On November 17, 2020, Turkey's Grand National Assembly authorized the deployment of a military contingent in Azerbaijan. It is hard to overstate the symbolism of the decision. It resonates strongly with the sentiments of many in the country for whom the adage iki devlet, tek millet ("two states, one nation") is an article of faith. According to a letter by Turkish President Recep Tayyip Erdoğan to parliament, the Turkish troops are supposed to establish an observation point in Nagorno-Karabakh. The prospective mission is ostensibly an extension of the ceasefire deal brokered by Vladimir Putin on November 10, which ended the six-week war between Azerbaijan and Armenia.
The line in Ankara is that Russia has endorsed a Turkish presence on the ground in the seven districts surrounding what in Soviet times was the Nagorno-Karabakh autonomous region within Azerbaijan. After all, it was Turkish assistance to Baku – in the form of unmanned aerial vehicles (UAVs), the stationing of F16s behind the frontlines to deter Armenian attacks, alleged deployment of Syrian militiamen as well as military instructors from the ranks of the Turkish Armed Forces (TSK) – that helped Azeris make sweeping territorial gains. Whereas in other instances when the conflict became "unfrozen," as in April 2016, Turkey offered mainly rhetorical support, this time President Erdoğan upped the ante and scored a victory on the battlefield. Much like in faraway Libya, the recourse to hard power has yielded political benefits. In the Turkish version of the events, Russia has essentially accepted, willy-nilly, Turkey as a co-equal in the South Caucasus, which is supposedly part of Moscow's "near abroad."
That is certainly not how Russia reads the situation, to be sure. On November 17, Vladimir Putin gave a lengthy interview to the state-owned Russia 24 news channel in which he did not mention a Turkish contingent embedded in Russia's 2,000-strong peacekeeping force positioned around Nagorno-Karabakh. The Russian president acknowledged Ankara's role in the crisis, stressing that "Turkey's actions in the Nagorno-Karabakh issue may be qualified in whatever way, but it cannot be accused of violating any international law." Support for Azerbaijan's bid to take over territories that are de jure under its sovereignty, Putin argued, was justified. However, he also noted that Turkey is not a co-chair of the OSCE's Minsk Group dealing with the conflict, unlike Russia, the United States, and France. This was perhaps a diplomatic way to tell the Turks to stay in their lane.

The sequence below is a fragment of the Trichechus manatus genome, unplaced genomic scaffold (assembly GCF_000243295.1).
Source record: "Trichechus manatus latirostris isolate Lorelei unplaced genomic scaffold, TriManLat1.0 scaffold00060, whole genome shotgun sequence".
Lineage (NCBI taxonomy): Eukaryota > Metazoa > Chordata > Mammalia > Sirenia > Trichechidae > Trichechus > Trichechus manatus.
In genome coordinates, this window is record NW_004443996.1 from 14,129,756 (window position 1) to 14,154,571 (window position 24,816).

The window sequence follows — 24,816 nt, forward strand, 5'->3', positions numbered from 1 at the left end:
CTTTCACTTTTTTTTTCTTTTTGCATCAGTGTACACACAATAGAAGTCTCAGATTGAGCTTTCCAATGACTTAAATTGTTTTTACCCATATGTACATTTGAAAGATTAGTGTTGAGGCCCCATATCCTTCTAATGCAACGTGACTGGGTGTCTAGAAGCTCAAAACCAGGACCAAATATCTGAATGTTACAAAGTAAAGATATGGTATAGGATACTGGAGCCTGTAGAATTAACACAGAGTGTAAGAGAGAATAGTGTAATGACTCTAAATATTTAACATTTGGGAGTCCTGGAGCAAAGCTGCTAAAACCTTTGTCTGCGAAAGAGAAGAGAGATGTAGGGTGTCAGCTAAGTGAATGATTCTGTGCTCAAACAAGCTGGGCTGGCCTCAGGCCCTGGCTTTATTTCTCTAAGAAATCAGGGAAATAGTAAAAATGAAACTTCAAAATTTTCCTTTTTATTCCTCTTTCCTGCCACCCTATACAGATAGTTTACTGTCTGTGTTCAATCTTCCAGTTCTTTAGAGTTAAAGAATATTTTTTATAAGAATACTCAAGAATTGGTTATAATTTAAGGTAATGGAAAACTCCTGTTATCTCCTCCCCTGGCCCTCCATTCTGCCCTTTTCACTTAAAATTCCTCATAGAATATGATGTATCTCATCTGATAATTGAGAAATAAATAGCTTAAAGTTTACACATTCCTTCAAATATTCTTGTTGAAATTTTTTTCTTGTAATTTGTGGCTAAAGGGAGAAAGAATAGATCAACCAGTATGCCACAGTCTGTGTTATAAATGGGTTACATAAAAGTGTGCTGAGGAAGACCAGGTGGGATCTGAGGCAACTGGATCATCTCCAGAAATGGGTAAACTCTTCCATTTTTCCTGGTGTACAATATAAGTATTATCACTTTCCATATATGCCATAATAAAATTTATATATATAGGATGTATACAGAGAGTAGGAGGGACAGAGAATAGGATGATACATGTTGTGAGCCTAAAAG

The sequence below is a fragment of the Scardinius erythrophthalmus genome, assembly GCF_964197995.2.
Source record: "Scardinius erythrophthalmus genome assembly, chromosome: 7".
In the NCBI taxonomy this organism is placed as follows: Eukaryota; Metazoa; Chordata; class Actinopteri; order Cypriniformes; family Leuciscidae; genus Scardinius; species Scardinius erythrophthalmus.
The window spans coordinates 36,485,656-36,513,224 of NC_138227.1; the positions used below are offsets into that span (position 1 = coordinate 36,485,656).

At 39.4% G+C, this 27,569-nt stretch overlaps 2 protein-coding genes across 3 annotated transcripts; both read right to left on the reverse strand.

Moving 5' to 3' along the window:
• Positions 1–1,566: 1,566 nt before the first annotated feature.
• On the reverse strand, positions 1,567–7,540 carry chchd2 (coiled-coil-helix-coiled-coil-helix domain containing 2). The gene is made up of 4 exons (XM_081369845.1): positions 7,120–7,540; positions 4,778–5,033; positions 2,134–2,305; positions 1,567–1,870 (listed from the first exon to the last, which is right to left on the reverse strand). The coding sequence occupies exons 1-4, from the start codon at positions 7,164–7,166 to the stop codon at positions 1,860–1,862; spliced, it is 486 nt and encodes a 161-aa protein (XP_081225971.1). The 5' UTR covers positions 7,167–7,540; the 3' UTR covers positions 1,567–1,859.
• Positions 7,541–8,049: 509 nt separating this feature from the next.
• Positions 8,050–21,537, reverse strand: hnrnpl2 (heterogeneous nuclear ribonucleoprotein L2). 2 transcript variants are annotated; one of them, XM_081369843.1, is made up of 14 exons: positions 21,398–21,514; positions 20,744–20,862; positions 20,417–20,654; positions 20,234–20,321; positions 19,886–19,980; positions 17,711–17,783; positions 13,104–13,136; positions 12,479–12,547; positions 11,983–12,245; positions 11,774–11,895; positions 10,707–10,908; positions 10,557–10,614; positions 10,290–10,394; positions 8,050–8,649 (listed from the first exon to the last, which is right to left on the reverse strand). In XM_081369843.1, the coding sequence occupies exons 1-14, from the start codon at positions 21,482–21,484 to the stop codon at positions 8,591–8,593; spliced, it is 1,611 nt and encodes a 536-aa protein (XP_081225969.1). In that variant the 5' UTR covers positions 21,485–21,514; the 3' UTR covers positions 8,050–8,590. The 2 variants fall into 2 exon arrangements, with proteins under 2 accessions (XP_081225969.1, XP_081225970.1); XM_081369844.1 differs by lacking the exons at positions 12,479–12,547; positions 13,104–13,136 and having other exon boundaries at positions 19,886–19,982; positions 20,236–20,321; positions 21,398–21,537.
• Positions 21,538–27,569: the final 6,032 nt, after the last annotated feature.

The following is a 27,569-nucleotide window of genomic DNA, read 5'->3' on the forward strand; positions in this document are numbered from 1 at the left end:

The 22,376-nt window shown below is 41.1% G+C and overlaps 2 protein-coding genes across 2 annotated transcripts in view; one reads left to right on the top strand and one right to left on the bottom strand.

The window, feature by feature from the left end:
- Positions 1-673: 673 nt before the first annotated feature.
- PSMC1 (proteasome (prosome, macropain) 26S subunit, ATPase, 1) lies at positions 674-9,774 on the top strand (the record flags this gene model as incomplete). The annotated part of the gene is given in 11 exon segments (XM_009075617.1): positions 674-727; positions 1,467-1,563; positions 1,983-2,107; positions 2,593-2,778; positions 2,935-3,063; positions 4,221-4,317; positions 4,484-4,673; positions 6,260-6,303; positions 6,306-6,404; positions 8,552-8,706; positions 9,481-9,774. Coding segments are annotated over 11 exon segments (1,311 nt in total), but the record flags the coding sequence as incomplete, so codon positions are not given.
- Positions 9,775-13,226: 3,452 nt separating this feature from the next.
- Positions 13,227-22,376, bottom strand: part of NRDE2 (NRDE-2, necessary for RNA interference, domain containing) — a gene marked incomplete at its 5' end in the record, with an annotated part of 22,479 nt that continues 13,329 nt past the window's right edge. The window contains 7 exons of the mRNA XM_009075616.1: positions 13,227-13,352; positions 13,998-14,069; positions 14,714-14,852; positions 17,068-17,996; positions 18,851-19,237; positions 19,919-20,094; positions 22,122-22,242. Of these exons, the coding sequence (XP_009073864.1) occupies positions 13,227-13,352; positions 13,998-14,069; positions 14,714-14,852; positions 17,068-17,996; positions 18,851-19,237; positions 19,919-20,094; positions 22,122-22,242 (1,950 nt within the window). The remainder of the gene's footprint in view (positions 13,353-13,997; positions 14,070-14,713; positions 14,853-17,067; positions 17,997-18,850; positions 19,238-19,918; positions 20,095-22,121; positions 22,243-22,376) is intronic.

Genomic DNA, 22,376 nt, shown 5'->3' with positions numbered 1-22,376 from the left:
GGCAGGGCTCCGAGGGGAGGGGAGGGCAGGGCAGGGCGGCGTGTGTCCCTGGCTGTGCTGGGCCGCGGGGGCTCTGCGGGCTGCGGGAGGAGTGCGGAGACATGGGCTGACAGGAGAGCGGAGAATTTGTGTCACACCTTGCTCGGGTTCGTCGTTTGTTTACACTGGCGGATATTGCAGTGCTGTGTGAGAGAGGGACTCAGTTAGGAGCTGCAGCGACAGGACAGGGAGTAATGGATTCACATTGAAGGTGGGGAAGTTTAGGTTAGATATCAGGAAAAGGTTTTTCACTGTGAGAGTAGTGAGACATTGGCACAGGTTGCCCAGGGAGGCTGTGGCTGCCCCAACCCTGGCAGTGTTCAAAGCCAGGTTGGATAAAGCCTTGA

Whether Russia ends up making concessions to the Turks, symbolic or otherwise, remains to be seen. Azerbaijan's preferences are a factor in that regard. Baku has long insisted on the involvement of Turkish peacekeepers as a counterweight to a putative Russian mission in Nagorno-Karabakh. Now that Azerbaijan has welcomed the Russian army back, after the lease on the Gabala Radar Station expired in 2012, it has an incentive to deepen security ties with Turkey as well. Baku's traditional posture was to avoid entanglements and keep at arm's length both the West, which, until a decade ago, included Turkey as well, and Russia. But, as analyst Zaur Shiriyev has observed, Azeri President Ilham Aliyev has moved closer to Moscow in recent years. It was furthermore clear that a deal on Nagorno-Karabakh had to include Russia by default, considering Western disengagement and the leverage the Russians carry in Yerevan. The events of the past few weeks vindicated that view. But Azerbaijan has not given up its multi-vector policy and hence Turkey remains highly relevant. As a sidenote, it is worth mentioning that on November 17, the Trans-Adriatic Pipeline (TAP) began operating, meaning that Caspian gas is now piped through Turkey and Greece to Italy.